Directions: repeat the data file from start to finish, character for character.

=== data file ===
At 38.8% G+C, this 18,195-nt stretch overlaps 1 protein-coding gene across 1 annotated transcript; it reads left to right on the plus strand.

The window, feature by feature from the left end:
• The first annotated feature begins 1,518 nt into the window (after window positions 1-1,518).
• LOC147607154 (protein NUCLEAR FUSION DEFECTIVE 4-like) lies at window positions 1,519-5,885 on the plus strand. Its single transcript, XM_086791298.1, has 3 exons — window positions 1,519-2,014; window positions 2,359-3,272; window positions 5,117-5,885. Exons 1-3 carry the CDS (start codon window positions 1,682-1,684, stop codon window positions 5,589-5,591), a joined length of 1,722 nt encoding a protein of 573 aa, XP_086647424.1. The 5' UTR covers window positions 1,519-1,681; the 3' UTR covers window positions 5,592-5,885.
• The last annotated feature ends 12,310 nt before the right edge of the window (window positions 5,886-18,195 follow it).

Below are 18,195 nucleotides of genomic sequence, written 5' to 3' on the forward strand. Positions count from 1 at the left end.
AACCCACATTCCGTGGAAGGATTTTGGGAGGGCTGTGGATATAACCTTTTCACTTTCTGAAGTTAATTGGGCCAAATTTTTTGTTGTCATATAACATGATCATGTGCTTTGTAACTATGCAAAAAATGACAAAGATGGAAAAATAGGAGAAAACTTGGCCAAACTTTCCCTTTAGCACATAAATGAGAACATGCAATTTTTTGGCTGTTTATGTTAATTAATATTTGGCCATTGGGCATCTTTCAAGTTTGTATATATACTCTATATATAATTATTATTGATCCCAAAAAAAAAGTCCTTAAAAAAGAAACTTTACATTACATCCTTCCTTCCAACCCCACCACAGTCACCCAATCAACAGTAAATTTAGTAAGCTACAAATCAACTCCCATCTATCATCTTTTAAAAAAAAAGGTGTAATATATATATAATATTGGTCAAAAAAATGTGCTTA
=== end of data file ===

At 38.8% G+C, this 18,195-nt stretch overlaps 1 protein-coding gene across 1 annotated transcript; it reads left to right on the plus strand.

The window, feature by feature from the left end:
• The first annotated feature begins 1,518 nt into the window (after window positions 1-1,518).
• LOC147607154 (protein NUCLEAR FUSION DEFECTIVE 4-like) lies at window positions 1,519-5,885 on the plus strand. Its single transcript, XM_086791298.1, has 3 exons — window positions 1,519-2,014; window positions 2,359-3,272; window positions 5,117-5,885. Exons 1-3 carry the CDS (start codon window positions 1,682-1,684, stop codon window positions 5,589-5,591), a joined length of 1,722 nt encoding a protein of 573 aa, XP_086647424.1. The 5' UTR covers window positions 1,519-1,681; the 3' UTR covers window positions 5,592-5,885.
• The last annotated feature ends 12,310 nt before the right edge of the window (window positions 5,886-18,195 follow it).

Below are 18,195 nucleotides of genomic sequence, written 5' to 3' on the forward strand. Positions count from 1 at the left end.
AACCCACATTCCGTGGAAGGATTTTGGGAGGGCTGTGGATATAACCTTTTCACTTTCTGAAGTTAATTGGGCCAAATTTTTTGTTGTCATATAACATGATCATGTGCTTTGTAACTATGCAAAAAATGACAAAGATGGAAAAATAGGAGAAAACTTGGCCAAACTTTCCCTTTAGCACATAAATGAGAACATGCAATTTTTTGGCTGTTTATGTTAATTAATATTTGGCCATTGGGCATCTTTCAAGTTTGTATATATACTCTATATATAATTATTATTGATCCCAAAAAAAAAGTCCTTAAAAAAGAAACTTTACATTACATCCTTCCTTCCAACCCCACCACAGTCACCCAATCAACAGTAAATTTAGTAAGCTACAAATCAACTCCCATCTATCATCTTTTAAAAAAAAAGGTGTAATATATATATAATATTGGTCAAAAAAATGTGCTTA